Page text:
By John Schmeelk
» More Columns

The Knicks begin for real next Wednesday in Milwaukee and their fans are trying to figure out exactly what the team is going to be this season.

READ MORE: Kreider's Hat Trick Powers Rangers To Win Over Coyotes

The summer league and preseason gave some glimpses into what some of these new faces might be molded into, but much like March baseball, early looks in games that don’t count can be deceiving.

Here are some of the major themes that developed leading up to the regular season opener and whether or not I think they will end up being realities:

NOTE: Preseason stats do not include the game Thursday night against Boston

The Faster Knicks: After playing slower than all but two teams last season, the Knicks have revved up the temp this offseason, getting nearly eight more possessions per game in the preseason.

The prevailing thought is that rookie Jerian Grant and offseason acquisition Derrick Williams have been huge helps in this area, but the two players on the roster playing at the fastest pace are slow-pokes Jose Calderon and Robin Lopez. Whether or not this is an aberration there’s no reason to think this can’t be continued in the regular season, which should help the Knicks and their abysmal 29th offensive efficiency ranking last season. Buying it.

Improving Derrick Williams: The most questioned signing this offseason was Williams, the former No. 2 overall pick who hasn’t picked up the NBA game in his short time in the league.

Williams was great in the preseason, averaging nearly 17 points per game on 59 percent shooting and even passed the ball fairly well. Williams has always been good going to the basket and that has continued with the Knicks, and should be an asset during the season. His 10-for-19 shooting from 15-24 feet will not continue, nor will his 8-for-17 shooting from behind the arc. Williams can still be a sparkplug off the bench that can run the floor, finish and get to the line, but this type of consistent shooting is not likely to continue. Not totally buying it.

READ MORE: New York Weather: CBS2’s 1/23 Sunday Morning Forecast

Improving Defense: With the Knicks’ inability to bring in a top scorer to supplement Carmelo Anthony, they decided to rely on their defense to win games with additions like Robin Lopez.

The Knicks were only better than two teams last year in terms of points allowed per possession, and if they want to even sniff the playoffs they will have to get to 20th or better in the league. In the preseason the Knicks have been the fourth-best defensive team in the league, and have the third-best 3-point defense, holding to just over 25 percent. They still allowed the seventh-most most 3-pointers, but that number is skewed by the long-distance bombing of the Brazil team they played in their first preseason game.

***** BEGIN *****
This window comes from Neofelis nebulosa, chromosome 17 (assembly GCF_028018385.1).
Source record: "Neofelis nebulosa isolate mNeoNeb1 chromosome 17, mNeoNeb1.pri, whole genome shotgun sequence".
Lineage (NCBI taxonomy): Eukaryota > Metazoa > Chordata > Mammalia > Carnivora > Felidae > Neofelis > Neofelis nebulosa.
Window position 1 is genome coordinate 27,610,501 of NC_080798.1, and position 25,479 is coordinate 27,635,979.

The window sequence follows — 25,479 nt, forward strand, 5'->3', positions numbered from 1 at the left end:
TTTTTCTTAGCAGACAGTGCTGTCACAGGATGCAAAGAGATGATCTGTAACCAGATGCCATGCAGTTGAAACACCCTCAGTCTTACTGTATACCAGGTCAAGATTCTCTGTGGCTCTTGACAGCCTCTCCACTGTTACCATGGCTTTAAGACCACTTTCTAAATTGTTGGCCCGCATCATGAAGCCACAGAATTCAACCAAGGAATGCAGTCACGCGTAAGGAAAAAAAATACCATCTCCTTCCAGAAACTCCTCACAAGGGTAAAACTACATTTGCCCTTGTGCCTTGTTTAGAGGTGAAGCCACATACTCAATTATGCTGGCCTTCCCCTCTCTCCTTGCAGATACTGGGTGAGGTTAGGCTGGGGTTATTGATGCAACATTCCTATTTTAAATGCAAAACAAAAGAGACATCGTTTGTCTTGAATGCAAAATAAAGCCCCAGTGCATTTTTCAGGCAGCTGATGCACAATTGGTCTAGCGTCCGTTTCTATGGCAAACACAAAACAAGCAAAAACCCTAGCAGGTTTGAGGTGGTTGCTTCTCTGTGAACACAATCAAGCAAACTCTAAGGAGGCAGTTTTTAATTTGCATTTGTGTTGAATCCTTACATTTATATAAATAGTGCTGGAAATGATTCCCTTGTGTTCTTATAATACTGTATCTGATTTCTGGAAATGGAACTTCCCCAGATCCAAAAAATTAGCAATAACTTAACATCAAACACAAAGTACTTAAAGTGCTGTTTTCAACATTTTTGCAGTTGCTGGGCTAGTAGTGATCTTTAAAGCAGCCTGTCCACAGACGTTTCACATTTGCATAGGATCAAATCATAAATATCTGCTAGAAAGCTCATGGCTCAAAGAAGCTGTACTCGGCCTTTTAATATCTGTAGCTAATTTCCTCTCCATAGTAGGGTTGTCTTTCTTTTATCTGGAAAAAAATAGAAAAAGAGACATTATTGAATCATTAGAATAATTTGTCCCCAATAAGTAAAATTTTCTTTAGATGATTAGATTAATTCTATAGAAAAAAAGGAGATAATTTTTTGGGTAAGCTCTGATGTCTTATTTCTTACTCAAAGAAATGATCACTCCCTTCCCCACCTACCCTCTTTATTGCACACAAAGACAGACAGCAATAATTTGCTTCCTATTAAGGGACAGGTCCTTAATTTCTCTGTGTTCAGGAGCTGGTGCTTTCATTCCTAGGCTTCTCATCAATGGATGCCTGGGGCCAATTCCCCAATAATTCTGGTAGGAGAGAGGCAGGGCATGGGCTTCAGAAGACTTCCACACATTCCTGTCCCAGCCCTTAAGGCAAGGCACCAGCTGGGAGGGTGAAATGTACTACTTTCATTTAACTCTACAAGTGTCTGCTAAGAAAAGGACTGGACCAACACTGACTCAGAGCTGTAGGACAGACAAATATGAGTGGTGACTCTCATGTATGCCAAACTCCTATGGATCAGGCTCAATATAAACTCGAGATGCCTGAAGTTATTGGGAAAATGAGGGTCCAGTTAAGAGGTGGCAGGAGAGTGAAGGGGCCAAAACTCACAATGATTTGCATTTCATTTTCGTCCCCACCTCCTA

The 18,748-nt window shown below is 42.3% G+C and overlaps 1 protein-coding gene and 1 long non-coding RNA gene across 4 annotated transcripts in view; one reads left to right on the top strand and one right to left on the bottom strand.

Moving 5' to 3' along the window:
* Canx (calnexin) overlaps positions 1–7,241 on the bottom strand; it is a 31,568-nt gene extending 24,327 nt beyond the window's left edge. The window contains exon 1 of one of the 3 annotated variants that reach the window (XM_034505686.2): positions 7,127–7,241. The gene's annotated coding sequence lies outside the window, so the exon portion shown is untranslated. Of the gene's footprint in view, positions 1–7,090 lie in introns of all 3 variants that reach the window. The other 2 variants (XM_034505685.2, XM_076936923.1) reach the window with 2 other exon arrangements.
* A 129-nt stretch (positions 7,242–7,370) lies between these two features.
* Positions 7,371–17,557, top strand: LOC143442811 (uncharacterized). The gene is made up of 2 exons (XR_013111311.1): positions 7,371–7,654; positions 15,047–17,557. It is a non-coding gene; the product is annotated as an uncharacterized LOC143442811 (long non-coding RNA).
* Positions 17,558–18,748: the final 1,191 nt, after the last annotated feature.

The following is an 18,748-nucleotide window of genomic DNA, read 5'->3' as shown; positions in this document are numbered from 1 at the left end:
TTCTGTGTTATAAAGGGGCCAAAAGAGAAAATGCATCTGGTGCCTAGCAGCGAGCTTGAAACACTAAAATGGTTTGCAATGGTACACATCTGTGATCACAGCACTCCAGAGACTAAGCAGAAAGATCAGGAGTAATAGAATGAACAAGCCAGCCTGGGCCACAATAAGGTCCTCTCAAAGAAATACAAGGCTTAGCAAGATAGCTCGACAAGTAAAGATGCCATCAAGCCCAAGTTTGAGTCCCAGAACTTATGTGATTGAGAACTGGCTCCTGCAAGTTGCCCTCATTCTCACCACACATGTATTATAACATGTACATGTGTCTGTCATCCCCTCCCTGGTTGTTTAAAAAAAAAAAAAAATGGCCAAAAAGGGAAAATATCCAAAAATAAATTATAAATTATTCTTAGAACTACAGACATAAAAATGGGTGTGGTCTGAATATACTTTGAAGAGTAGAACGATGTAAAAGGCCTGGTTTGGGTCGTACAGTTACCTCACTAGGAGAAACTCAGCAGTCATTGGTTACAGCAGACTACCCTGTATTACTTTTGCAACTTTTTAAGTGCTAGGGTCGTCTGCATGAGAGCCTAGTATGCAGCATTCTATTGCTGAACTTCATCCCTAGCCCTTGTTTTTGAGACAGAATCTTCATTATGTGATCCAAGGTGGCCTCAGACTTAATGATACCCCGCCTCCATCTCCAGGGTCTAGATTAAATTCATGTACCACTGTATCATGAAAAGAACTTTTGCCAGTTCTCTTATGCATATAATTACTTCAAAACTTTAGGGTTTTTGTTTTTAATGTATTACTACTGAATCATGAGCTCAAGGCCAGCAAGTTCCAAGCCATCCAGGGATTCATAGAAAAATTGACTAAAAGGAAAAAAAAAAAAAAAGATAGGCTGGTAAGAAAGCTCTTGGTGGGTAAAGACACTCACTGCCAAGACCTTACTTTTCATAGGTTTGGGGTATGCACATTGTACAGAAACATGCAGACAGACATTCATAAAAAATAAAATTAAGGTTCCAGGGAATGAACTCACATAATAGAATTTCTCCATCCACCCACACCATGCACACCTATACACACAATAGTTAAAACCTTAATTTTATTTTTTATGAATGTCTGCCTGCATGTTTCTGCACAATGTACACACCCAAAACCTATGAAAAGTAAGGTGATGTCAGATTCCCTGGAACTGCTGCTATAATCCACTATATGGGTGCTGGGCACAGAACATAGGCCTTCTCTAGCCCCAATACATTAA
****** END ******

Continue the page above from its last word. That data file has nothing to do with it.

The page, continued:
The defense should be better, but I’m not putting them in the top 10. Going against first stringers for entire games could change these numbers very, very quickly. Goal: Get better than 20th. Sorta buying it.

Less Triangle, More Points: At the end of last season, the Knicks went away from the triangle and into a lot more pick-and-roll sets, a move that helped get them their last few wins, which in turn cost them the first overall pick in the draft.

During the preseason, the offense looked much less like a robotic triangle of offensive destruction than it did a far more free-flowing pick-and-roll system that most other teams in the league run. With both Calderon and Grant capable of running the high screen and roll, it should create space for open shots behind the 3-point line, and for cutters going towards the basket. Buying it.

Rookies Playing Big Role: Early indications are that Kristaps Porzingis will be in the starting lineup opening night, but by the end of the season I think it will be Grant that will be more effective and get more consistent playing time.

Porzingis is not likely to be much more than a spot up shooter that can pass out of the high post to go along with some rim protection on defense. That’s fine. He will grow into his other offensive skills. Grant, on the other hand, is a four-year collegian that runs the pick and roll like a pro and has enough length to defend both guard positions. Don’t be surprised to see him emerge as the Knicks’ best guard by the spring. Buying it for Grant, not for Zinger.

Leading up to the first game of the season next week, I’ll delve into the Knicks’ likely rotation, examine some of the individual players in more detail, and give you a full blow-out preview. Can you believe the season is already here? I can’t.

MORE NEWS: Bratt Helps Devils Rally For Win Over Hurricanes

You can follow John on Twitter at @Schmeelk for everything Knicks, Giants and the world of sports